When a person acquires ownership of his or her strata lot, that person automatically also becomes a part-owner of the common property and any common assets. According to the Strata Property Act, that owner, 3 together with the owners of all the other strata lots, owns a proportionate interest in the common property as a tenant in common. 4 Each owner’s proportionate share is set out in a table called the Schedule of Unit Entitlement.

Except as permitted by the Strata Property Act, an owner cannot separate his or her interest, as the owner of a strata lot, from the owner’s proportionate interest in the common property and common assets. Any document that deals with the strata lot automatically also deals with the owner’s share in the common property and common assets of the strata corporation. This means, for example, that a strata lot owner cannot sell his or her proportionate interest in the common property and common assets while keeping his or her interest in the strata lot. 5

In a strata development, all the owners contribute to common expenses. Life in the development is mainly governed by the Strata Property Act and regulations, and by the bylaws and rules.


The Strata Concept

The owner of a strata property has less autonomy than someone who owns a conventional piece of real estate. An individual strata owner is always subject to the broader community interests of the strata development.

The Strata Property Act creates a democratic structure for the operation of a strata corporation. The strata development consists of strata lots together with common property and common assets. Every strata development has bylaws that reflect the strata community’s values. The bylaws govern how owners and tenants 6 may use their strata lots, the common property and common assets.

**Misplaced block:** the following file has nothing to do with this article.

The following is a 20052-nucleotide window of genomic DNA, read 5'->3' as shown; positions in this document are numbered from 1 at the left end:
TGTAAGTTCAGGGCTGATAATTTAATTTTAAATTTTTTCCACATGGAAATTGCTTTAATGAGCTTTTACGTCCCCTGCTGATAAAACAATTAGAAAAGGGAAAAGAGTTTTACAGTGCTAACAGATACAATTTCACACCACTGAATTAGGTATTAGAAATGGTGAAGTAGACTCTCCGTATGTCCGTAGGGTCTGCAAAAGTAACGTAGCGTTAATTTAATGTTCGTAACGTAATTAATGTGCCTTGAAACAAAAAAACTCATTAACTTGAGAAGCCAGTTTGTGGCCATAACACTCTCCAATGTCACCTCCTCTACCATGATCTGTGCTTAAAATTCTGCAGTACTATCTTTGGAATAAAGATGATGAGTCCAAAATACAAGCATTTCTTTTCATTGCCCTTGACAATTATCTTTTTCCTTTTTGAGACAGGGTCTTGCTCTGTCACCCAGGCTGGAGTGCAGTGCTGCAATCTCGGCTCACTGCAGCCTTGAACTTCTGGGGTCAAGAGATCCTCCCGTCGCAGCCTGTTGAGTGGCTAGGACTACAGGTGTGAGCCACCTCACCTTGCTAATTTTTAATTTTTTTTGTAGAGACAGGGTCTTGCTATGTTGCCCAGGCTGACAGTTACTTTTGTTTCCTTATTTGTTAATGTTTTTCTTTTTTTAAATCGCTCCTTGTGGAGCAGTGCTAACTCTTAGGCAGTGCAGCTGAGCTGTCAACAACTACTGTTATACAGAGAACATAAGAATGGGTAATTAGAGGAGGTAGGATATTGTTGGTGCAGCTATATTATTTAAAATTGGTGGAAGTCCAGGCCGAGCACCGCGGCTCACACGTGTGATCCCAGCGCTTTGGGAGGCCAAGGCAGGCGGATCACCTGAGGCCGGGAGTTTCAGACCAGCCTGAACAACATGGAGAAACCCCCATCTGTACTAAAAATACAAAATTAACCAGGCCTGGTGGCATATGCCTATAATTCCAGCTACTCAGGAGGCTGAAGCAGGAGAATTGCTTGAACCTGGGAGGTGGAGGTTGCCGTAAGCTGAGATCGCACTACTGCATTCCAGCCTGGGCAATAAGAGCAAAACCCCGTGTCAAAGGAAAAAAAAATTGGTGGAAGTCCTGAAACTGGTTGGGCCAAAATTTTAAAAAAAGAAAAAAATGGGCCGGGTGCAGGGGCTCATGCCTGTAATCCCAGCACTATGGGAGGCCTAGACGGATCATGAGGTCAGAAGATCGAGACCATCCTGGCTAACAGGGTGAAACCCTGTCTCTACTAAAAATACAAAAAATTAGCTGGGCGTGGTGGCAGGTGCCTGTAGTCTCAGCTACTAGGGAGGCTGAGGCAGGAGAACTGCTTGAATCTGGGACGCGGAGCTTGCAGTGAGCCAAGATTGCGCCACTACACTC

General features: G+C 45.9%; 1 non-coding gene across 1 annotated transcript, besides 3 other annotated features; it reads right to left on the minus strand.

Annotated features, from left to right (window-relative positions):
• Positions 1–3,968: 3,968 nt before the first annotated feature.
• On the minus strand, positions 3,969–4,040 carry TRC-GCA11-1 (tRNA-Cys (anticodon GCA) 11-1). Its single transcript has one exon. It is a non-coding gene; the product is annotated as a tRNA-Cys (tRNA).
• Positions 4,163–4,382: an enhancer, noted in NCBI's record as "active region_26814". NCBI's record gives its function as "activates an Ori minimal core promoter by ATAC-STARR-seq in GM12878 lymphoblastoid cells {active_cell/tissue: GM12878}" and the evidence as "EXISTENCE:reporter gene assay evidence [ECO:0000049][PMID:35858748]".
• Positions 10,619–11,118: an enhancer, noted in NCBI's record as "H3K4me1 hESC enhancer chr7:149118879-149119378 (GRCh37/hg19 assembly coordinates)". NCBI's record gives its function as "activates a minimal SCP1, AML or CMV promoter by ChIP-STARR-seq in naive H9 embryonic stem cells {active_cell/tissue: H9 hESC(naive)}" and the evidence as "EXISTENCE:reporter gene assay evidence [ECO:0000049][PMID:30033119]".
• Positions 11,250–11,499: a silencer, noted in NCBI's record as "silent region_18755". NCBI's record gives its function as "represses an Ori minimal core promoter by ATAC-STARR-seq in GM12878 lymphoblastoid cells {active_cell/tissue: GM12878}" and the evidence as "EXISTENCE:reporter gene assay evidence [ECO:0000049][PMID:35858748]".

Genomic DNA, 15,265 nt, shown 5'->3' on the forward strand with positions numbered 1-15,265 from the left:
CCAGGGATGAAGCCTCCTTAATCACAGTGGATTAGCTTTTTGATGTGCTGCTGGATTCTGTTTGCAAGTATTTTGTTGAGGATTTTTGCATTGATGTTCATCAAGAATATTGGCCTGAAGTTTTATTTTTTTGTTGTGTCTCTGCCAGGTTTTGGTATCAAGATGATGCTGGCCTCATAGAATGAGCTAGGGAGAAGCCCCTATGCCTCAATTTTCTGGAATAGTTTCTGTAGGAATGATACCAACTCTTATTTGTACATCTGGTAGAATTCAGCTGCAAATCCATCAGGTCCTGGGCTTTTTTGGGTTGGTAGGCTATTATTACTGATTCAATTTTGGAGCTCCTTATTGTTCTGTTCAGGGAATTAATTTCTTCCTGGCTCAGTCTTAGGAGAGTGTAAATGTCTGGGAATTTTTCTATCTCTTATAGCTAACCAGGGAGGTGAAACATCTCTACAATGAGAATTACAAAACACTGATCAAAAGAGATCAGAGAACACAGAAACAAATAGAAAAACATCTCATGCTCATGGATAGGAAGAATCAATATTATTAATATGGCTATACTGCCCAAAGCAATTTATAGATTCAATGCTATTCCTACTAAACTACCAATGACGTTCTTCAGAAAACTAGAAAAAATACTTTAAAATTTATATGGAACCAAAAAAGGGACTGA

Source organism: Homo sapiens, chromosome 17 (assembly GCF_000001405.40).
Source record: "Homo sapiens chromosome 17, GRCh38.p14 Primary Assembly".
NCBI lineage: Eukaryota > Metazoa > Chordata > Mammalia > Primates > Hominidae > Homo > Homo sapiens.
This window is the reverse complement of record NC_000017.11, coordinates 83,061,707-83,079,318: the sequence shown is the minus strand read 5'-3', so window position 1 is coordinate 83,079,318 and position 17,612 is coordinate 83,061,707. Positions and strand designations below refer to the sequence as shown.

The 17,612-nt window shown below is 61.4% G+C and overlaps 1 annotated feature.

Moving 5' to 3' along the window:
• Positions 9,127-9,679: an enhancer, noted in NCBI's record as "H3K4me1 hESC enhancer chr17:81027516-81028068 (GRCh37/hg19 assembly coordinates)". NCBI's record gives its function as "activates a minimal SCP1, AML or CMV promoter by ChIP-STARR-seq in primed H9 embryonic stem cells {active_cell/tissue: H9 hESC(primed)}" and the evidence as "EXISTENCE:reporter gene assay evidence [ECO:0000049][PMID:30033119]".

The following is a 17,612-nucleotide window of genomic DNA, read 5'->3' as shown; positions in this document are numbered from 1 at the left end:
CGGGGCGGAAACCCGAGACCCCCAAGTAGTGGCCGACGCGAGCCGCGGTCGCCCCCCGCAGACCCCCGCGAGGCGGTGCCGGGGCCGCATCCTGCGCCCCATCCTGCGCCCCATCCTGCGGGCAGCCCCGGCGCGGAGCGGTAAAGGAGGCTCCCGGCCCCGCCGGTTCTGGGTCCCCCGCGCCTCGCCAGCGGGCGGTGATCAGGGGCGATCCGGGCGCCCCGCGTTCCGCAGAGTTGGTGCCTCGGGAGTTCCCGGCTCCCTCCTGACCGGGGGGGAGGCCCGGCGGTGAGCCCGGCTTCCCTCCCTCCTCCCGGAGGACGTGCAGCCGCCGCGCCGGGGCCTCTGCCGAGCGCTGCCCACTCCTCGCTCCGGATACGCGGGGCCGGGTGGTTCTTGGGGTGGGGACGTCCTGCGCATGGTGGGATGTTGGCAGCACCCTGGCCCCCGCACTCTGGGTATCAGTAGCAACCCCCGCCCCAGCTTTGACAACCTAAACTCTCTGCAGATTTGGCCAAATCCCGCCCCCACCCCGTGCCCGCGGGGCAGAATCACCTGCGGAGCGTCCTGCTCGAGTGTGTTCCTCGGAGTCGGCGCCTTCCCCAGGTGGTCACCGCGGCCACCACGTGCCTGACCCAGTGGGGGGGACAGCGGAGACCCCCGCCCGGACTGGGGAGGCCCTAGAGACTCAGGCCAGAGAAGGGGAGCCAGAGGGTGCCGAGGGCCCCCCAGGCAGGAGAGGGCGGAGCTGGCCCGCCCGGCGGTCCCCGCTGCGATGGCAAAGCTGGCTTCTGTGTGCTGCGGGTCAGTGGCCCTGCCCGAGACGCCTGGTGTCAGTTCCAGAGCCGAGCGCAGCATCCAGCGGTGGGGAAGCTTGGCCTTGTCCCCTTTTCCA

The owners of the strata lots are the members of the strata corporation. Every strata lot has a vote. Every year, eligible voters in the strata corporation elect a strata council to carry out the day-to-day work of the strata corporation. Major decisions that affect strata owners or their strata lots must be made by the eligible voters in general meetings. Among other things, the eligible voters may, with sufficient community support, direct the activities of the strata council, requisition special general meetings or place items on a general meeting’s agenda.


Two Important Rules

When using this book, it is useful to keep these two rules in mind.

1. A Strata is a Strata

A strata is a strata is a strata. This means that all the fundamental requirements of the Strata Property Act apply to every type of strata development. The same legal principles that govern, for example, a 500-unit apartment-style complex, apply equally to a 100-unit bare land industrial warehouse strata, and a two-unit strata duplex.

In some cases, the legislation adds special requirements for a particular strata development, but the legal fundamentals remain the same for all.